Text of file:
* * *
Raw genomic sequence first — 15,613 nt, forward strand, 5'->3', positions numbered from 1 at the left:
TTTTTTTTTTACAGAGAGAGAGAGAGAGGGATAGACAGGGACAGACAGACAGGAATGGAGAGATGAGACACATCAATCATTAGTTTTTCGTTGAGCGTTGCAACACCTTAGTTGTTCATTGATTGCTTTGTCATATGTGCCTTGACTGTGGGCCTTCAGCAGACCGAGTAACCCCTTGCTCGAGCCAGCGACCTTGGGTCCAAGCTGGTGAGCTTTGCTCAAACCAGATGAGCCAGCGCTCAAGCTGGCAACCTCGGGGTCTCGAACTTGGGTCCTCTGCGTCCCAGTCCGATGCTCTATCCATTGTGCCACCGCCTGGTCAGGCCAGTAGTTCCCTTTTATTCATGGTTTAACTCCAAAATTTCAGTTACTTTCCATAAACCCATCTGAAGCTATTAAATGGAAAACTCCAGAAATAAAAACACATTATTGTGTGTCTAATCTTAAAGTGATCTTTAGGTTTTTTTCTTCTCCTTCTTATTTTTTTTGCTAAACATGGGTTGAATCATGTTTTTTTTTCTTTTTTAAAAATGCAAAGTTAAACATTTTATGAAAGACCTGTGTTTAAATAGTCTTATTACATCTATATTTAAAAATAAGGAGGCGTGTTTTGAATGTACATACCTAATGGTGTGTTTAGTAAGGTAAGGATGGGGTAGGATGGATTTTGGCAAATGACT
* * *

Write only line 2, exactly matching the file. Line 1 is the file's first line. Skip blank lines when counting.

TTTTTTTTTTACAGAGAGAGAGAGAGAGGGATAGACAGGGACAGACAGACAGGAATGGAGAGATGAGACACATCAATCATTAGTTTTTCGTTGAGCGTTGCAACACCTTAGTTGTTCATTGATTGCTTTGTCATATGTGCCTTGACTGTGGGCCTTCAGCAGACCGAGTAACCCCTTGCTCGAGCCAGCGACCTTGGGTCCAAGCTGGTGAGCTTTGCTCAAACCAGATGAGCCAGCGCTCAAGCTGGCAACCTCGGGGTCTCGAACTTGGGTCCTCTGCGTCCCAGTCCGATGCTCTATCCATTGTGCCACCGCCTGGTCAGGCCAGTAGTTCCCTTTTATTCATGGTTTAACTCCAAAATTTCAGTTACTTTCCATAAACCCATCTGAAGCTATTAAATGGAAAACTCCAGAAATAAAAACACATTATTGTGTGTCTAATCTTAAAGTGATCTTTAGGTTTTTTTCTTCTCCTTCTTATTTTTTTTGCTAAACATGGGTTGAATCATGTTTTTTTTTCTTTTTTAAAAATGCAAAGTTAAACATTTTATGAAAGACCTGTGTTTAAATAGTCTTATTACATCTATATTTAAAAATAAGGAGGCGTGTTTTGAATGTACATACCTAATGGTGTGTTTAGTAAGGTAAGGATGGGGTAGGATGGATTTTGGCAAATGACT